Women Win a Tiny Percentage of Research Awards from Scientific Societies

A study published in the journal Social Studies of Science finds that women win significantly fewer awards for their research than men. The study looked at awards given out by 13 scientific and medical societies in 1991 and 2010.

The research found that women won 78 percent more awards in 2010 than in 1991. But the data showed that women won just 10 percent of the awards for scholarship and research but 32.2 percent of the awards for service and 37.1 percent of the awards for teaching.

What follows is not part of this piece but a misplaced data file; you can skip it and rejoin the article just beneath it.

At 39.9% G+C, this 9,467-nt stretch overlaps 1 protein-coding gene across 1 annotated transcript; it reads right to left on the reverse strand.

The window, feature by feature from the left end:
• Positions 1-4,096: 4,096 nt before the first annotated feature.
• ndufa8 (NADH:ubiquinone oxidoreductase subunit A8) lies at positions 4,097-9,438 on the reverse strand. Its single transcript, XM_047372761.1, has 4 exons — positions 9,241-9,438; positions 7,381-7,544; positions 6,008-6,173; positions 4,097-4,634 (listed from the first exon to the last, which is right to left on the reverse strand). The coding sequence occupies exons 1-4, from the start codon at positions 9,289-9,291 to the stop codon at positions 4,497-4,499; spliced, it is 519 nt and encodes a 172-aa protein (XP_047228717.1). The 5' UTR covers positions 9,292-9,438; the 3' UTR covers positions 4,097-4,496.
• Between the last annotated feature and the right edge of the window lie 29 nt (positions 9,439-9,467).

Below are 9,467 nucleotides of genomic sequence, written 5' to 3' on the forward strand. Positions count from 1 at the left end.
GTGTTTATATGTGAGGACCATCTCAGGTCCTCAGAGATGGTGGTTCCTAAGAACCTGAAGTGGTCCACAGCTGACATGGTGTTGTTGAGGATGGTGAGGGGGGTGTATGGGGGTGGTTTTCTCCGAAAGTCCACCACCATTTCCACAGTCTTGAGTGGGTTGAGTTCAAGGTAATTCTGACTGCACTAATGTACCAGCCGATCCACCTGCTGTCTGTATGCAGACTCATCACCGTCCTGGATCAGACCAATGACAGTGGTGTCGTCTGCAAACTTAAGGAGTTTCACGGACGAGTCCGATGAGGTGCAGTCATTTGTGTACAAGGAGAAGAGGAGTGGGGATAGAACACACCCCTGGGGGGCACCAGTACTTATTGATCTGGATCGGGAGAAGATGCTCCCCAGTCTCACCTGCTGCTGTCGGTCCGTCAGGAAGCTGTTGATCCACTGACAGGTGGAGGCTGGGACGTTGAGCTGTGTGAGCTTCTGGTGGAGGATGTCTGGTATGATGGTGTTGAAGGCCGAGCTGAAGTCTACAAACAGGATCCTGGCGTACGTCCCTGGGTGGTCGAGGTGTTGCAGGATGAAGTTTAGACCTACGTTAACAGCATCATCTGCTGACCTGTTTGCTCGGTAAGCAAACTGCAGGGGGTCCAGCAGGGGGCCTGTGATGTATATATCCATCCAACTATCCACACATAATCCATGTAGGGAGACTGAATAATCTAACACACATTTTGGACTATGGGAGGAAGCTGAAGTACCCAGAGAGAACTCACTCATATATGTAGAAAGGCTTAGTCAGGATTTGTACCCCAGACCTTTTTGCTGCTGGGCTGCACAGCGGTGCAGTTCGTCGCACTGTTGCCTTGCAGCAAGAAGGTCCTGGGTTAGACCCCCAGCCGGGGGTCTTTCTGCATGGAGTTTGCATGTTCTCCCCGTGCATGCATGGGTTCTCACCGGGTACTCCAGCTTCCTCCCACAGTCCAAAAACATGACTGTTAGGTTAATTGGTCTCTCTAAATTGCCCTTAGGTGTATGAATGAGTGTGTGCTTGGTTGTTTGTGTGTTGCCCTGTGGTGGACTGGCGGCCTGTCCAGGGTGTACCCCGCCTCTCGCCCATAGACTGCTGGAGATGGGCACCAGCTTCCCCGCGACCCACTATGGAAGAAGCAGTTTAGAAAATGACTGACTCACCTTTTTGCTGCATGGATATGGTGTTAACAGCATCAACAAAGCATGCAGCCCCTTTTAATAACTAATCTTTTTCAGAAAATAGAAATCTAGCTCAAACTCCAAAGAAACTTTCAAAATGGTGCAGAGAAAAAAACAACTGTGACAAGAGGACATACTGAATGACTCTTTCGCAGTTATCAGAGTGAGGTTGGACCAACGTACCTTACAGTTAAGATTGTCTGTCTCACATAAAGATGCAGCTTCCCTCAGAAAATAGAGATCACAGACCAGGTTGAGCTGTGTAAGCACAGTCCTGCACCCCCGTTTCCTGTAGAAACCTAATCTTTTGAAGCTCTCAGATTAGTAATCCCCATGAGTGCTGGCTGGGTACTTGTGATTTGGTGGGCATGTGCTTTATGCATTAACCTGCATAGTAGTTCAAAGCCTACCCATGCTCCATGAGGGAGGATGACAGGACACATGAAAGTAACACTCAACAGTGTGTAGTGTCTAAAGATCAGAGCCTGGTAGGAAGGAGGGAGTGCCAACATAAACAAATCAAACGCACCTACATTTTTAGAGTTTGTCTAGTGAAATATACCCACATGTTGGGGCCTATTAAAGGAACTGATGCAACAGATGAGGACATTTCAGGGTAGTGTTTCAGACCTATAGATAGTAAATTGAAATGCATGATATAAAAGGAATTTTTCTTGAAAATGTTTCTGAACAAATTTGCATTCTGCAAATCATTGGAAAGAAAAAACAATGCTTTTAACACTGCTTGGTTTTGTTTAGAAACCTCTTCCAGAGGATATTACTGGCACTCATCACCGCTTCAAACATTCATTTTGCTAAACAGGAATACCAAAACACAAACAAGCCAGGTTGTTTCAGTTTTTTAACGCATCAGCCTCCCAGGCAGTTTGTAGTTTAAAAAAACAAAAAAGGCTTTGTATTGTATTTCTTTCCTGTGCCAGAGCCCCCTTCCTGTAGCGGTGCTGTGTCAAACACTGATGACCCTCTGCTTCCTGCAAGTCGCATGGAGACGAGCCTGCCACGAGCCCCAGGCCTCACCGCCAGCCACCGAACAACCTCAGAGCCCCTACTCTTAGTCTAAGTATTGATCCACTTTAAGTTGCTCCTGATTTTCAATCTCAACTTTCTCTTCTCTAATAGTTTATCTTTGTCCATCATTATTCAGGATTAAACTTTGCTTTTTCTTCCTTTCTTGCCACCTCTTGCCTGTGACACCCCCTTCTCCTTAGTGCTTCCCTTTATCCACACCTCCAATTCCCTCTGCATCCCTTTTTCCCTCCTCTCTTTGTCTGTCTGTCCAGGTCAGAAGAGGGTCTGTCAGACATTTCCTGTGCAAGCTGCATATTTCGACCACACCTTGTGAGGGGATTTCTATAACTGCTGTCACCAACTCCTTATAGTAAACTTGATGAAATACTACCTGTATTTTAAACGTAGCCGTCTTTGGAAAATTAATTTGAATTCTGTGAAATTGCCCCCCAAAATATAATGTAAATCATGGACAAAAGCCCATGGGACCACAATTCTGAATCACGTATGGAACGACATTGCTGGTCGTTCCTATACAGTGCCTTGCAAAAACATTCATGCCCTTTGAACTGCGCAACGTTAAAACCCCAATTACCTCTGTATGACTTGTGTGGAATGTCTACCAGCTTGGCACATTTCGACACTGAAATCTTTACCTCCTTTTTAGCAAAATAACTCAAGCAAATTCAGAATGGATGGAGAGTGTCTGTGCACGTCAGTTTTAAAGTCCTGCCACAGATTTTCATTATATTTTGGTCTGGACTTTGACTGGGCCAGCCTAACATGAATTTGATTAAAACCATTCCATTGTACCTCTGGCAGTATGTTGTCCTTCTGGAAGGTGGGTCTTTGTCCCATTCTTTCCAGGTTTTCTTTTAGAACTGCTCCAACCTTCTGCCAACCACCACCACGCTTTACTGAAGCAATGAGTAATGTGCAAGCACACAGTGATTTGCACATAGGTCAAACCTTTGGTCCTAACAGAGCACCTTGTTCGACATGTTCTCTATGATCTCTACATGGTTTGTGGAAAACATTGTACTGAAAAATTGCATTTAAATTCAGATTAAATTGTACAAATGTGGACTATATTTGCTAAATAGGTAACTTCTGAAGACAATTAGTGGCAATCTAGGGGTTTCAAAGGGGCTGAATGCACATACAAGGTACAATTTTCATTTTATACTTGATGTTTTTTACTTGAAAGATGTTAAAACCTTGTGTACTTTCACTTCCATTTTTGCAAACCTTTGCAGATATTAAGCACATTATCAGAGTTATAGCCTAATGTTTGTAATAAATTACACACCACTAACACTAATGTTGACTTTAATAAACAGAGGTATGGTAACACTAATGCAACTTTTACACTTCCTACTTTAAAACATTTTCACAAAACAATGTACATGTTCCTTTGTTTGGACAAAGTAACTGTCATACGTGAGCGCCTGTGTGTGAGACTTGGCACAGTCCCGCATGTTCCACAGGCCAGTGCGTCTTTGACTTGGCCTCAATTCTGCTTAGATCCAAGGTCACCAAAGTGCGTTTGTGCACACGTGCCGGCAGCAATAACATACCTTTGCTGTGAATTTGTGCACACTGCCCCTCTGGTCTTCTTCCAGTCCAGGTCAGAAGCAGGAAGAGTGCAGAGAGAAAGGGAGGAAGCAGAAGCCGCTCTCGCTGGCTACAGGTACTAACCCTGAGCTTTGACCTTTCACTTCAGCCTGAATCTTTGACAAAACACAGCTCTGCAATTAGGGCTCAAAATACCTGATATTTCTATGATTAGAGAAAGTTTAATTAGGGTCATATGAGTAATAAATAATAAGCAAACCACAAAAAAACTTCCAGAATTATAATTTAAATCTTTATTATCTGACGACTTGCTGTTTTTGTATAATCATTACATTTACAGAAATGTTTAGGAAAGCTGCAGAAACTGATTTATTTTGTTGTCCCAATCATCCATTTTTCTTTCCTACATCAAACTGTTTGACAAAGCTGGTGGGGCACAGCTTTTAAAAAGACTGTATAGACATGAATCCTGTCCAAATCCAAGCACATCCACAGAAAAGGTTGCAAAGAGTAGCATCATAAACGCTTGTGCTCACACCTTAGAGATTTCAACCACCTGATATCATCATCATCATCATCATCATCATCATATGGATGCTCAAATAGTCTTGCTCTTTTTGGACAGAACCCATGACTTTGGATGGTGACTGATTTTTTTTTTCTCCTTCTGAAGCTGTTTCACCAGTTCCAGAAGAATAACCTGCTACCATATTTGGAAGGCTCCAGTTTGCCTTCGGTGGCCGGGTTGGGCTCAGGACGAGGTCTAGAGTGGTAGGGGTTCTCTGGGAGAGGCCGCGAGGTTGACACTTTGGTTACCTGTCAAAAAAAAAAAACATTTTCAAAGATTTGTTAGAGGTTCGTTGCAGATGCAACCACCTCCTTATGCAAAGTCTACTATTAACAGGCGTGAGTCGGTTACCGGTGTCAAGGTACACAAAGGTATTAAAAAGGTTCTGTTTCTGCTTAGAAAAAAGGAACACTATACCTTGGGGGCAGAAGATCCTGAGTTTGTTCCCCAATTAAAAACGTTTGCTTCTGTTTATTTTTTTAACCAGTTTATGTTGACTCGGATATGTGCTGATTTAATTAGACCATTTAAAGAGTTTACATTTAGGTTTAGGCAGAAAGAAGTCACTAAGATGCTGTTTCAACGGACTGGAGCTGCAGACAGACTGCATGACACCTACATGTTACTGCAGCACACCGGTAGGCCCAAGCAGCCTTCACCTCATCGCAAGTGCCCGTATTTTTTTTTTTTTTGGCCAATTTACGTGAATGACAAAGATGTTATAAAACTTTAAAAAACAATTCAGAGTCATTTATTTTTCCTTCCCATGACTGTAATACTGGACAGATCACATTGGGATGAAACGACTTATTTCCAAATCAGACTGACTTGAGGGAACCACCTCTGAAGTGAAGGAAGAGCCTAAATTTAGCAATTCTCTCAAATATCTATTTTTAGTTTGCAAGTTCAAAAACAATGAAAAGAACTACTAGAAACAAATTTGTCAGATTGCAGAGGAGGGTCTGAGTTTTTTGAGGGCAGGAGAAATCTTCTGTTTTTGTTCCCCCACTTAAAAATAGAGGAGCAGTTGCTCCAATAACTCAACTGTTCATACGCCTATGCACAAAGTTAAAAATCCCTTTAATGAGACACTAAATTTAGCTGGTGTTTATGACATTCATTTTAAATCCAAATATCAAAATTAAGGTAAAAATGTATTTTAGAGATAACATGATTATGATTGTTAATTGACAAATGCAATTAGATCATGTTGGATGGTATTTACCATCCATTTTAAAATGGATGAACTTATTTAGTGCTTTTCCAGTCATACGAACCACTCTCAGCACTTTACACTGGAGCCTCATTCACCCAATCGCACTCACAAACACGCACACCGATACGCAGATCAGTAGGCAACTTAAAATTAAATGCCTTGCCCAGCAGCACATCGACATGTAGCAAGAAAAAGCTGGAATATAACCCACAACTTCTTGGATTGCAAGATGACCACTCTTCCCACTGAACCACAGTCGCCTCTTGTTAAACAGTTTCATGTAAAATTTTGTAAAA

Seven of the societies in the study cooperated with the authors to examine their award procedures. They found that women won just 5 percent of the awards when the award panel was headed by a man but won 23 percent of the prizes when the award panel was headed by a woman.

Lead author of the study, Anne E. Lincoln, an assistant professor of sociology at Southern Methodist University in Dallas, wrote, “A large body of social science research finds that work done by women is perceived as less important or valuable than that done by men.”

Dr. Lincoln is a graduate of North Carolina State University. She holds a master’s degree and a Ph.D. in sociology from Washington State University. She has been on the faculty at SMU since 2006.

Filed Under: Research/Study


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